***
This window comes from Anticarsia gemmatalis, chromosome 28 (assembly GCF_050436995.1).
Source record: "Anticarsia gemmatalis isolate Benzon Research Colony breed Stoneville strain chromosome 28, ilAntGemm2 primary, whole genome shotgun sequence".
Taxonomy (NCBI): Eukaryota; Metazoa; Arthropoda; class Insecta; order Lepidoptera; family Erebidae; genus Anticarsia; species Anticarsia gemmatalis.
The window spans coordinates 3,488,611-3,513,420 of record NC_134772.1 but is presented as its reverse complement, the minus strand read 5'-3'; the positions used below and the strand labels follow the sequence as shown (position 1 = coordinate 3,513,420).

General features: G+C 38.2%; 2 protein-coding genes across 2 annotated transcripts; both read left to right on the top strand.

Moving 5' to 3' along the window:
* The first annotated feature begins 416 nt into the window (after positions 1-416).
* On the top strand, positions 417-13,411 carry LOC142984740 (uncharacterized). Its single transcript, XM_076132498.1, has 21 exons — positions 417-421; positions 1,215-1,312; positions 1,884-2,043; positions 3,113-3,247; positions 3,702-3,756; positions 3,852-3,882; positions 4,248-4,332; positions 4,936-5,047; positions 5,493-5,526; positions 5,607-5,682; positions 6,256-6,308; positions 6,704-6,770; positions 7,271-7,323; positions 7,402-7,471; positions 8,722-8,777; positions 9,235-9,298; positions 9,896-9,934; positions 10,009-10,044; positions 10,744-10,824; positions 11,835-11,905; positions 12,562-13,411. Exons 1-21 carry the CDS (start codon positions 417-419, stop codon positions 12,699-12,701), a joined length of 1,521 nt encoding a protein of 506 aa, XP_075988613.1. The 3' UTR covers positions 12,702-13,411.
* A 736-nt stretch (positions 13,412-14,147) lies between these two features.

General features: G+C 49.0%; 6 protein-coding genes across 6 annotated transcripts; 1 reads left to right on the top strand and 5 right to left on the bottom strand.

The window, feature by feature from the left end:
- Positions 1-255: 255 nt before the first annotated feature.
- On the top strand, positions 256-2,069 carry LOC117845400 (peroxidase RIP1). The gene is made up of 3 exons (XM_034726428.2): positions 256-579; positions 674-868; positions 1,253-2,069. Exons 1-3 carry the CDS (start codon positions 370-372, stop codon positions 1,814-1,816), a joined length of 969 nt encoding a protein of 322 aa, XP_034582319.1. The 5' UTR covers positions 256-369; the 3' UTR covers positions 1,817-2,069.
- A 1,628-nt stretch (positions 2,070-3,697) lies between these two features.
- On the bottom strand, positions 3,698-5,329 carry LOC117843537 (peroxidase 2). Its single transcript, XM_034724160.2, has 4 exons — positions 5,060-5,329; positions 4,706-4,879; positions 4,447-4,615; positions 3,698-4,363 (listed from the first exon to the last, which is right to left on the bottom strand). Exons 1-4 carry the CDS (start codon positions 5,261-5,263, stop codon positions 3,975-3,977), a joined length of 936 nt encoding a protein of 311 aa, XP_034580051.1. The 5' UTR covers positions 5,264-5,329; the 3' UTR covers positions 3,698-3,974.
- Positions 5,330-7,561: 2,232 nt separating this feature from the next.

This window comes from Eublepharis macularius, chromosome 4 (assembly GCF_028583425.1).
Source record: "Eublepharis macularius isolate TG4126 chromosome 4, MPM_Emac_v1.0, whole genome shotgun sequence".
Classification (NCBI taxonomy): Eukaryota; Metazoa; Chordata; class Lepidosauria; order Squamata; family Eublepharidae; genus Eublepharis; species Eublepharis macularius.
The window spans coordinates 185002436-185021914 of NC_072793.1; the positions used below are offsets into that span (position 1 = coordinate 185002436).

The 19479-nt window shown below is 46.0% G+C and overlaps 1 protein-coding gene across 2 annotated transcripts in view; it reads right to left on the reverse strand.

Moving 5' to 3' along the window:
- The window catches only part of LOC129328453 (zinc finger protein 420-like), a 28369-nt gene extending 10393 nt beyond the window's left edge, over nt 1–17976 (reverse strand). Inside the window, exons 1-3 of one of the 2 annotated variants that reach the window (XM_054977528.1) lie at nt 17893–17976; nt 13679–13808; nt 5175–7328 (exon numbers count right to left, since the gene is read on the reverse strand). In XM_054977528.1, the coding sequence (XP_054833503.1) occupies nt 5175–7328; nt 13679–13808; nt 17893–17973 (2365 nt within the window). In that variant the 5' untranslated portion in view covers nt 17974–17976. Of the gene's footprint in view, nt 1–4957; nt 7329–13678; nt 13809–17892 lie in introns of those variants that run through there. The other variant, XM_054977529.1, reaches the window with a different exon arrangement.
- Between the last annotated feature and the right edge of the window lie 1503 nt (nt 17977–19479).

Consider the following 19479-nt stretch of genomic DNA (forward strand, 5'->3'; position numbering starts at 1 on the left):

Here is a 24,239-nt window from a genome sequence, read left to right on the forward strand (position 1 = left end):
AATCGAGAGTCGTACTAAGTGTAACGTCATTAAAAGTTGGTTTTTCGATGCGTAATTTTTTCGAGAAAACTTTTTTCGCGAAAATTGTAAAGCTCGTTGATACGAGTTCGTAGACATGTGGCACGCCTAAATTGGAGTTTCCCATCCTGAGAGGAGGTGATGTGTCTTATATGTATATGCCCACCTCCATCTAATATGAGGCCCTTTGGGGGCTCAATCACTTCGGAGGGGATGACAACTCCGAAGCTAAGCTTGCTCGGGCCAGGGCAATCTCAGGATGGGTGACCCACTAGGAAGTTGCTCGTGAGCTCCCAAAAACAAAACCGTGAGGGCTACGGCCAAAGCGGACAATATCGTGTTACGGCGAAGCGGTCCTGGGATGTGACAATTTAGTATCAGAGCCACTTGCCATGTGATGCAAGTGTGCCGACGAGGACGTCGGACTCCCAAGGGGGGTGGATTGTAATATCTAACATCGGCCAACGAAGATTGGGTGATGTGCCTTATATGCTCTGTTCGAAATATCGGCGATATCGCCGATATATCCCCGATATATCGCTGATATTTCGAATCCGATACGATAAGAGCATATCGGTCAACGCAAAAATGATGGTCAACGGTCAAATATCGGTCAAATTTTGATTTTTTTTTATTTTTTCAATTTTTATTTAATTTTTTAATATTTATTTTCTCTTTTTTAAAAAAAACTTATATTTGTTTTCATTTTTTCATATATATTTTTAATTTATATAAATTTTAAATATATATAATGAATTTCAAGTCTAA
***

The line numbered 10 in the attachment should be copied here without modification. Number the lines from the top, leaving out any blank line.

General features: G+C 49.0%; 6 protein-coding genes across 6 annotated transcripts; 1 reads left to right on the top strand and 5 right to left on the bottom strand.